I looked a little closer. Char Siu’s eyes did look bigger, rounder, like she’d opened the door and giant spiders jumped out. One eye twitched and then stuck half open-half closed.

“What’s wrong with your eye?” I asked.

“Nothing!”

“Then why is it sticking to your face like that?”

“Ho!” Char Siu reached up and peeled something off her eyelid. “The stupid Scotch tape won’t stay. I told Lisa it wasn’t right.”

One eyelid looked normal now and the other still looked like it was keeping track of a man-eating bug. She reached up and peeled something off the other eyelid and suddenly she looked normal.

Well, normal for Char Siu.

All excerpts and short stories copyright © 2012 by Lehua Parker. Excerpts from the Niuhi Shark Saga by permission of Jolly Fish Press, LLC. All rights reserved. Illustration by Corey Egbert. No part of these excerpts may be reproduced or reprinted without permission in writing from the publisher. No part of these short stories may be reproduced or reprinted without permission in writing from the author.

The wind-blown look.

The wind-blown look.

Photo-bombed by the horses.

Photo-bombed by the horses.

The Producer

The Producer

Even the cats wondered what the fuss was all about.

Even the cats wondered what the fuss was all about.

I hate getting my picture taken. The photos never look like me, the image of myself that lives inside my head. Frankly, I probably never looked liked the image in my head. I’m a writer. I have a great imagination.

As a writer, I spend most of my days in yoga pants and tee-shirts in front of my computer. It’s a big day if I have to buy groceries and talk to a cashier. Heaven help me if I actually have to walk into the school to pick up a kid.

But occasionally I do have to comb my hair, put some make-up on, find clothes without pukas or stains, and submit to being photographed. Book 2, One Shark, No Swim is about to be launched, so new photos were in order.

The photographer said, “I want to capture you in your natural environment.”

Looking down at my Will Work for Books sweatshirt, ratty stretch pants, hair stuffed in a messy pony, lying on the couch guzzling Diet Coke, I didn’t think he knew what he was getting into. “You mean you want to shoot at the house?” I asked.

“I want the readers to see the real you!”

Personally, I’ve always been a bigger fan of the fantasy. Reality always includes too many dishes, kids with sticky hands, and things that make you go ewww.

As we headed out the door to take some shots, my daughter the rodeo princess looked up. “Your make-up’s nice, Mom. Not too over-the-top. I mean, it’s not a like a Rodeo Clown or anything. Not-too-Momish either.”

“Great,” I said, “glad to know I hit the sweet-spot between hobo and whore.”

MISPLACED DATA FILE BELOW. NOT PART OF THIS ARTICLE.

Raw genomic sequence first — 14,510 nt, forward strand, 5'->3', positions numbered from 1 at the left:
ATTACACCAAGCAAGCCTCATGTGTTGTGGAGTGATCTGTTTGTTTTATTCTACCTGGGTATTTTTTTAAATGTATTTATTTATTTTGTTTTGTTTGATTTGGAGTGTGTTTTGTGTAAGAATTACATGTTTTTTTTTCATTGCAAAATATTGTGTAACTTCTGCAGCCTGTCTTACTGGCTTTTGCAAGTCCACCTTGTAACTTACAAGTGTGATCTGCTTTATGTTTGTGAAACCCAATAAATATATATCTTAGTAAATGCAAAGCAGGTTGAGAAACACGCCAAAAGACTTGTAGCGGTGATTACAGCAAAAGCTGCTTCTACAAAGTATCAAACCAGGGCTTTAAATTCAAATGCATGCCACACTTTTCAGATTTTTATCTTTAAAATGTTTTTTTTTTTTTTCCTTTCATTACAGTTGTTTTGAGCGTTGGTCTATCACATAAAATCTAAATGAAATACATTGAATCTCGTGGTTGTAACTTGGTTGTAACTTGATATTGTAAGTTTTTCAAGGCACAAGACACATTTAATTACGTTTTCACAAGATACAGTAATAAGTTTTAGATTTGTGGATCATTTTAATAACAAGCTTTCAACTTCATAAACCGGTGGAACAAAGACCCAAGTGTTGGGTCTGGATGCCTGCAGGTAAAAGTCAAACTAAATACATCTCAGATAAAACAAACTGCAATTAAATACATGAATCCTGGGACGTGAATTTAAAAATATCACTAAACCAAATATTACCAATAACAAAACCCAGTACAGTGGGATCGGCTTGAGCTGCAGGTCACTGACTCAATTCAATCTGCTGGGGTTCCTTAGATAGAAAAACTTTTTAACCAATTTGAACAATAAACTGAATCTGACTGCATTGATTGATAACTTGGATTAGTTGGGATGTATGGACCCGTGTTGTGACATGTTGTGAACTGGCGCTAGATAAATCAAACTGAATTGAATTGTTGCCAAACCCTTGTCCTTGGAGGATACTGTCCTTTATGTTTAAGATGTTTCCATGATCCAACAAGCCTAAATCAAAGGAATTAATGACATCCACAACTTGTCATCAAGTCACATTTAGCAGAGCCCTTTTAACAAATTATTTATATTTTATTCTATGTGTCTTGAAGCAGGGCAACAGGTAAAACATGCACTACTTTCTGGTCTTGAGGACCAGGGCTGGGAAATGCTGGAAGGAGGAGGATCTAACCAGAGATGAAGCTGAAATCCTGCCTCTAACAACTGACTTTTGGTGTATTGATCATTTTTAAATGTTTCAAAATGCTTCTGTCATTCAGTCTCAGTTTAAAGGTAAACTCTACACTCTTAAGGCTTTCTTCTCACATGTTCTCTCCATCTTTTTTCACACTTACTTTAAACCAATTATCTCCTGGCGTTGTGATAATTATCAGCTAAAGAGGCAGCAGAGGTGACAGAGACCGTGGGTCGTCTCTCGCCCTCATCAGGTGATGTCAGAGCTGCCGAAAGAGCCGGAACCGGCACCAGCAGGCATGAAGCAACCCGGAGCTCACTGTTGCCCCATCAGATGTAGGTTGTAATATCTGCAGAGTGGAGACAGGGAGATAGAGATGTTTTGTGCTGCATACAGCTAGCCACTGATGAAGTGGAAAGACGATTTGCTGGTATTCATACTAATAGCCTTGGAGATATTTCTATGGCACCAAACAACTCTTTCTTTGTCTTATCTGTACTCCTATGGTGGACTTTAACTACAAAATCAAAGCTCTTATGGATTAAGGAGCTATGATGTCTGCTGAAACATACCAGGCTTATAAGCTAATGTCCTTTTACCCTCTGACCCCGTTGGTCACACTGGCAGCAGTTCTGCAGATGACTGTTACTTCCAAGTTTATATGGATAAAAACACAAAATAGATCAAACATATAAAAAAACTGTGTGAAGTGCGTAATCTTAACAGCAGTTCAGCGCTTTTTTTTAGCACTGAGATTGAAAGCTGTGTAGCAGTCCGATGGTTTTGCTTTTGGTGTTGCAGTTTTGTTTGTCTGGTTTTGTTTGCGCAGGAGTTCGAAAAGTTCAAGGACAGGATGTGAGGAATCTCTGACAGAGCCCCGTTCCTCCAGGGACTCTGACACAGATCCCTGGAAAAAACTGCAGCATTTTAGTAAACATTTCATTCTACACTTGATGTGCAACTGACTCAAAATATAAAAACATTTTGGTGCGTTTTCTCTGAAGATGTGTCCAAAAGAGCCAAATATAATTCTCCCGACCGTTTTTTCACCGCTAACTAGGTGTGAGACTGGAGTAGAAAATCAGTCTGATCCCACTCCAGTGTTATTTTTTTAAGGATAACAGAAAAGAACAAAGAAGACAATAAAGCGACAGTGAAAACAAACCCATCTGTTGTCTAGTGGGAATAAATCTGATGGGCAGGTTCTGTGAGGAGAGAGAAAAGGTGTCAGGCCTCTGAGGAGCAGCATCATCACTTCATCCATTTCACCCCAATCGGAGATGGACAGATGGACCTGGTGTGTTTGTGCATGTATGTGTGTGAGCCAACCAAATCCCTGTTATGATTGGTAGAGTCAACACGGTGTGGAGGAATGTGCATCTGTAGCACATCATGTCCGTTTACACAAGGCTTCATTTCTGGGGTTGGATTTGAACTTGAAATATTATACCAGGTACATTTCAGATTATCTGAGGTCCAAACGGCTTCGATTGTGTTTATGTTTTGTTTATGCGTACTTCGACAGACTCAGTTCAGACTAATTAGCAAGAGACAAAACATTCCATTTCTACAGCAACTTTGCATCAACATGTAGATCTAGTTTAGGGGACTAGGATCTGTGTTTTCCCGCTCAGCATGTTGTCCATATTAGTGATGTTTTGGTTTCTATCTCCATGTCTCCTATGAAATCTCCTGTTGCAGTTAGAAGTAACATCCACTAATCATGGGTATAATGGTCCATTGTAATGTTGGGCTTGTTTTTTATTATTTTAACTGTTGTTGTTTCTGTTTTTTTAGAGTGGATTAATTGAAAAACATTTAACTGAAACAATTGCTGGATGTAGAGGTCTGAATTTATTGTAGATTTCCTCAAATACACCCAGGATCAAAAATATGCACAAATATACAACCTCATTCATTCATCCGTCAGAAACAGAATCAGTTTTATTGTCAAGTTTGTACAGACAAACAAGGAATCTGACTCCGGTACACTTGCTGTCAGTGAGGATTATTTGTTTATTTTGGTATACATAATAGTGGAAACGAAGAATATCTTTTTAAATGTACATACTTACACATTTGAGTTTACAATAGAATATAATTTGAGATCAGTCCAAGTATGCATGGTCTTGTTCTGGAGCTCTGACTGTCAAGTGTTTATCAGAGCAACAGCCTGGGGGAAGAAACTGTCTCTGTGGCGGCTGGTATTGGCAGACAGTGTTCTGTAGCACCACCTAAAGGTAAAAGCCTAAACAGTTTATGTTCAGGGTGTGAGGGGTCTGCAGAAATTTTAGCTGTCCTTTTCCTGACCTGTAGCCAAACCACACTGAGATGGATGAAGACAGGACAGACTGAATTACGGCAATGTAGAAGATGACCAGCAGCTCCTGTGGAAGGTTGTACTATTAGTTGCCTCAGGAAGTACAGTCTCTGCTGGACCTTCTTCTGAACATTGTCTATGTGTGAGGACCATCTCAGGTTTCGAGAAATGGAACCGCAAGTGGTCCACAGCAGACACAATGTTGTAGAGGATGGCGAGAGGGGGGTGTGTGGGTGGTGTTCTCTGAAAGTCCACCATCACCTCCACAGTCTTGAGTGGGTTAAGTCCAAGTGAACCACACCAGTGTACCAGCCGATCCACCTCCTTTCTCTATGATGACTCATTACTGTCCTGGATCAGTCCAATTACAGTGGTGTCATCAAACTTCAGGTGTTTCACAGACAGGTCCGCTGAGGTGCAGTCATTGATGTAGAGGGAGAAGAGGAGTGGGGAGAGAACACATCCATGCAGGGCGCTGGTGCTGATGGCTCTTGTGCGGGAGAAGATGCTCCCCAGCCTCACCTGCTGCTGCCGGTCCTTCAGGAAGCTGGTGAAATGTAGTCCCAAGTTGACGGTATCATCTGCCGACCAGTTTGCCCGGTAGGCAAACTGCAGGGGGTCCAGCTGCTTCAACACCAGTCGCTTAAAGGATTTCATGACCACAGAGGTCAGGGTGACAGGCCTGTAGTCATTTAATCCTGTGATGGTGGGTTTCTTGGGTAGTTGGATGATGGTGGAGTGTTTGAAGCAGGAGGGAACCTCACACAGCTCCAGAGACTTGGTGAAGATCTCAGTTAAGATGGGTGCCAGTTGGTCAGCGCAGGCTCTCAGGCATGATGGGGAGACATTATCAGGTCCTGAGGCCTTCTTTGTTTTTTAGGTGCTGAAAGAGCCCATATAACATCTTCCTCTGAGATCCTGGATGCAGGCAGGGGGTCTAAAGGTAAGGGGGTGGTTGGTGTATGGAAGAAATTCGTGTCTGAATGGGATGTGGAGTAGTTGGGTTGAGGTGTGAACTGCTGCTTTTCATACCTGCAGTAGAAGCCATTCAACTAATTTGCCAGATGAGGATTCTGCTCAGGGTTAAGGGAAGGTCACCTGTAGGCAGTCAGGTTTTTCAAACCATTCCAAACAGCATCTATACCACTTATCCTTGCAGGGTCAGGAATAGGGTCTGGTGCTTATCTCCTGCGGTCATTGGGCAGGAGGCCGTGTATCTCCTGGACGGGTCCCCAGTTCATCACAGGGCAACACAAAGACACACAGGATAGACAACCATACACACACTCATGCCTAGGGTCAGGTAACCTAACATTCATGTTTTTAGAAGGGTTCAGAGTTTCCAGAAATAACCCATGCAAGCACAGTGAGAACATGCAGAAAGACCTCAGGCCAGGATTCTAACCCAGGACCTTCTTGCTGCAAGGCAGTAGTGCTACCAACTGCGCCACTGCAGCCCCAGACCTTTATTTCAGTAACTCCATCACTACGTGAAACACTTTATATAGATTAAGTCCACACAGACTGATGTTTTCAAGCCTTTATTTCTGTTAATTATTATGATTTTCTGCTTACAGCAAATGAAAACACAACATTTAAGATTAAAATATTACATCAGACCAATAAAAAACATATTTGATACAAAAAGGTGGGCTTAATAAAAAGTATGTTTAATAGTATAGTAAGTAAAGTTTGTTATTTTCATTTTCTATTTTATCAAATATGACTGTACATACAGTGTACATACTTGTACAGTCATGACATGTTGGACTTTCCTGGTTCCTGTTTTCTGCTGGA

“I was going to say New York chic, but now that I look at you, it’s kinda more New York-Mom chic.

I don’t even know what that means. But the fun didn’t stop there. The whole barnyard had to get into the act.

“Let’s try some shots by the aspens” was an invitation to the free-range chickens and guinea hens to peck at my feet, hopeful some old grapes or stale bread would come their way. “How about we try something with your arm on a fence rail” turned into a group photo. “Come here and we’ll sit and review what we’ve taken” was the cue for one of the cats to jump on the photographer’s lap and check out the photos. No, really. You’d have thought the cat was the producer if you’d seen the way he pushed us aside to see the viewfinder.

At one point I realized I was the center of attention for fifteen chickens, two guinea hens, three horses, two dogs, and two cats–and one poor photographer standing on a wrought iron lawn chair to get the right angle. No wonder all the critters were staring.

And wondering where the food was.

Probably should’ve gone with photos of them instead.

The following is an excerpt from One Shark, No Swim available everywhere September 21, 2013.

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When Kalei’s shark head broke the surface of the large saltwater pool at Piko Point, all he was thinking about was raw ahi tuna sliced thinly and spread like a fan on a bed of green cabbage. He smacked his lips remembering the last time—how the hot wasabi paste and shoyu burned his tongue and how the flavor of wood from the chopsticks lingered in the back of his throat long after he’d swallowed each morsel of fish.

Remember to chew, he thought. Humans chew.

For Kalei, eating fresh ahi was no big deal, but having someone else catch, clean, and serve it sashimi-style on a platter was once in a blue moon special. When a spicy sashimi craving hit, there was only one place to go: Hari’s in Lauele Town, Hawai‘i.

So really, how big could Hari’s new tv be? Kalei thought. Last night, Pua kept raving about how it’s just like being in the picture. Right. As if that’s even possible sitting at my table way off the lānai in the shadows of the oleander bushes. But with Pua, you never know. She’s so fascinated with humans, she’s becoming one. He scowled, annoyed that his sister Pua planned to live as human when her daughter Lē‘ia started school in the fall. Even if I thought Father would agree, I’d be against it. Whatever. No matter how she pleads, Pua can’t make me visit or stay, and I won’t, even if she promises to keep shoyu and wasabi in the boathouse and gets a big screen tv with premium sports channels. I’d still have to catch my own fish. And no way Pua’s ever gonna slice it and serve it to me on a platter. He nodded to himself. Regardless of what Pua does, I’m keeping my special table at Hari’s. It’s the only place I’ll ever be able to watch a football game or sumo match in peace.